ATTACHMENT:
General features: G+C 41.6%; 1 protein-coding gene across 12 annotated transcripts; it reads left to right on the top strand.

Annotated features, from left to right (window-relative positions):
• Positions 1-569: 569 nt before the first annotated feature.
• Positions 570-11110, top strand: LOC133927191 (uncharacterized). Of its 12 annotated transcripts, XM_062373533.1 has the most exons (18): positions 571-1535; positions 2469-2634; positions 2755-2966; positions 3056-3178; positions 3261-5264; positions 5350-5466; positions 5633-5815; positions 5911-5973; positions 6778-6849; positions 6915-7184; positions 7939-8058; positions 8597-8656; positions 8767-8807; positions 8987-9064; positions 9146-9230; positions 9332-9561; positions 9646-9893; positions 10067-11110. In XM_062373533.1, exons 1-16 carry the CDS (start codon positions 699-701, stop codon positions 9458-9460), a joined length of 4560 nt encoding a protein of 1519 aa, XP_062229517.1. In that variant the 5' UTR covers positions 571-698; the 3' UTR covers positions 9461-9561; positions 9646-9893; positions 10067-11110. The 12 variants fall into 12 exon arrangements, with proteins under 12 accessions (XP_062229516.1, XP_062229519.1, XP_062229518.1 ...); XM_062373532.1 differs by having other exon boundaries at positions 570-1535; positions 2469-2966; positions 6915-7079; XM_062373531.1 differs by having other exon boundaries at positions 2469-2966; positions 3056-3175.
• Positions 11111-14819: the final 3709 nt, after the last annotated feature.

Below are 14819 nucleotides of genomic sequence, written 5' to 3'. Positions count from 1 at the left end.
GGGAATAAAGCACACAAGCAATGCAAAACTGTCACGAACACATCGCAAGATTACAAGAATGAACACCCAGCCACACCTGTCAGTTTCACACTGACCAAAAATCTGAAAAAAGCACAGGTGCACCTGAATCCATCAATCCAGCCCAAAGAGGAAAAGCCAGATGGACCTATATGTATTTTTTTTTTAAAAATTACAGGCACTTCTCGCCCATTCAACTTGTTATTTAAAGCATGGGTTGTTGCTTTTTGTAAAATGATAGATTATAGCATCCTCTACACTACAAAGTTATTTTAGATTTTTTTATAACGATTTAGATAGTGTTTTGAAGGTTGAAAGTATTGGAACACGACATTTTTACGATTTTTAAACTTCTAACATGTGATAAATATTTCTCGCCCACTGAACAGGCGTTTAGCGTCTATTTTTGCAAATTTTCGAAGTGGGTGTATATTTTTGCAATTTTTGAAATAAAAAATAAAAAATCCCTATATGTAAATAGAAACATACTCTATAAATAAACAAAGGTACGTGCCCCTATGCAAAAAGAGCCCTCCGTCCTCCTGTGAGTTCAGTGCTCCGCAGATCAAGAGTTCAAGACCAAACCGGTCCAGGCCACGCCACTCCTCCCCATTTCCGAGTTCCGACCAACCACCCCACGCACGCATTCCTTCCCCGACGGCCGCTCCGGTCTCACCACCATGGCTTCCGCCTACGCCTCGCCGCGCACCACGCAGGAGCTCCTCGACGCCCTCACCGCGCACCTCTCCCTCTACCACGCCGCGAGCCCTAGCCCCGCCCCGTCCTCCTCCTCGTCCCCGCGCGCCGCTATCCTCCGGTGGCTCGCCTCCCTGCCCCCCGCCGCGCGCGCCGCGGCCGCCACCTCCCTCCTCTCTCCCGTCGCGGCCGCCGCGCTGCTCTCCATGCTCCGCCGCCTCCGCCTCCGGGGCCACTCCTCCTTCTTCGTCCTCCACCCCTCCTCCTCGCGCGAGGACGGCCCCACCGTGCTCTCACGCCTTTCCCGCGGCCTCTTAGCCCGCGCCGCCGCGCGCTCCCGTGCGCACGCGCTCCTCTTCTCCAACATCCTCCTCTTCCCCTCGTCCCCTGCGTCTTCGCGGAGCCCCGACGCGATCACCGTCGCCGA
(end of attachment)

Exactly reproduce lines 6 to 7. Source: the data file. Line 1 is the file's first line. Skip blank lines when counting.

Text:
Below are 14819 nucleotides of genomic sequence, written 5' to 3'. Positions count from 1 at the left end.
GGGAATAAAGCACACAAGCAATGCAAAACTGTCACGAACACATCGCAAGATTACAAGAATGAACACCCAGCCACACCTGTCAGTTTCACACTGACCAAAAATCTGAAAAAAGCACAGGTGCACCTGAATCCATCAATCCAGCCCAAAGAGGAAAAGCCAGATGGACCTATATGTATTTTTTTTTTAAAAATTACAGGCACTTCTCGCCCATTCAACTTGTTATTTAAAGCATGGGTTGTTGCTTTTTGTAAAATGATAGATTATAGCATCCTCTACACTACAAAGTTATTTTAGATTTTTTTATAACGATTTAGATAGTGTTTTGAAGGTTGAAAGTATTGGAACACGACATTTTTACGATTTTTAAACTTCTAACATGTGATAAATATTTCTCGCCCACTGAACAGGCGTTTAGCGTCTATTTTTGCAAATTTTCGAAGTGGGTGTATATTTTTGCAATTTTTGAAATAAAAAATAAAAAATCCCTATATGTAAATAGAAACATACTCTATAAATAAACAAAGGTACGTGCCCCTATGCAAAAAGAGCCCTCCGTCCTCCTGTGAGTTCAGTGCTCCGCAGATCAAGAGTTCAAGACCAAACCGGTCCAGGCCACGCCACTCCTCCCCATTTCCGAGTTCCGACCAACCACCCCACGCACGCATTCCTTCCCCGACGGCCGCTCCGGTCTCACCACCATGGCTTCCGCCTACGCCTCGCCGCGCACCACGCAGGAGCTCCTCGACGCCCTCACCGCGCACCTCTCCCTCTACCACGCCGCGAGCCCTAGCCCCGCCCCGTCCTCCTCCTCGTCCCCGCGCGCCGCTATCCTCCGGTGGCTCGCCTCCCTGCCCCCCGCCGCGCGCGCCGCGGCCGCCACCTCCCTCCTCTCTCCCGTCGCGGCCGCCGCGCTGCTCTCCATGCTCCGCCGCCTCCGCCTCCGGGGCCACTCCTCCTTCTTCGTCCTCCACCCCTCCTCCTCGCGCGAGGACGGCCCCACCGTGCTCTCACGCCTTTCCCGCGGCCTCTTAGCCCGCGCCGCCGCGCGCTCCCGTGCGCACGCGCTCCTCTTCTCCAACATCCTCCTCTTCCCCTCGTCCCCTGCGTCTTCGCGGAGCCCCGACGCGATCACCGTCGCCGA